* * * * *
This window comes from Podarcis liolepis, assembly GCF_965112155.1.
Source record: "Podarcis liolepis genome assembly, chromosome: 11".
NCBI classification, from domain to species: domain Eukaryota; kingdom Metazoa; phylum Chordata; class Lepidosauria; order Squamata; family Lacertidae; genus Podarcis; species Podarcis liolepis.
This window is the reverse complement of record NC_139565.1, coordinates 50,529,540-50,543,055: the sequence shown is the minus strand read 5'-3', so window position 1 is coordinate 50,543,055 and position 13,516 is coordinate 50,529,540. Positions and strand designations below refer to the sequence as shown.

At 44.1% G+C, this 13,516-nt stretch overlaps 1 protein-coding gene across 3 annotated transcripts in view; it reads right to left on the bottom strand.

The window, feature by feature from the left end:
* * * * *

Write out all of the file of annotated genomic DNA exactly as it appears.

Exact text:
This window comes from Podarcis liolepis, assembly GCF_965112155.1.
Source record: "Podarcis liolepis genome assembly, chromosome: 11".
NCBI classification, from domain to species: domain Eukaryota; kingdom Metazoa; phylum Chordata; class Lepidosauria; order Squamata; family Lacertidae; genus Podarcis; species Podarcis liolepis.
This window is the reverse complement of record NC_139565.1, coordinates 50,529,540-50,543,055: the sequence shown is the minus strand read 5'-3', so window position 1 is coordinate 50,543,055 and position 13,516 is coordinate 50,529,540. Positions and strand designations below refer to the sequence as shown.

At 44.1% G+C, this 13,516-nt stretch overlaps 1 protein-coding gene across 3 annotated transcripts in view; it reads right to left on the bottom strand.

The window, feature by feature from the left end: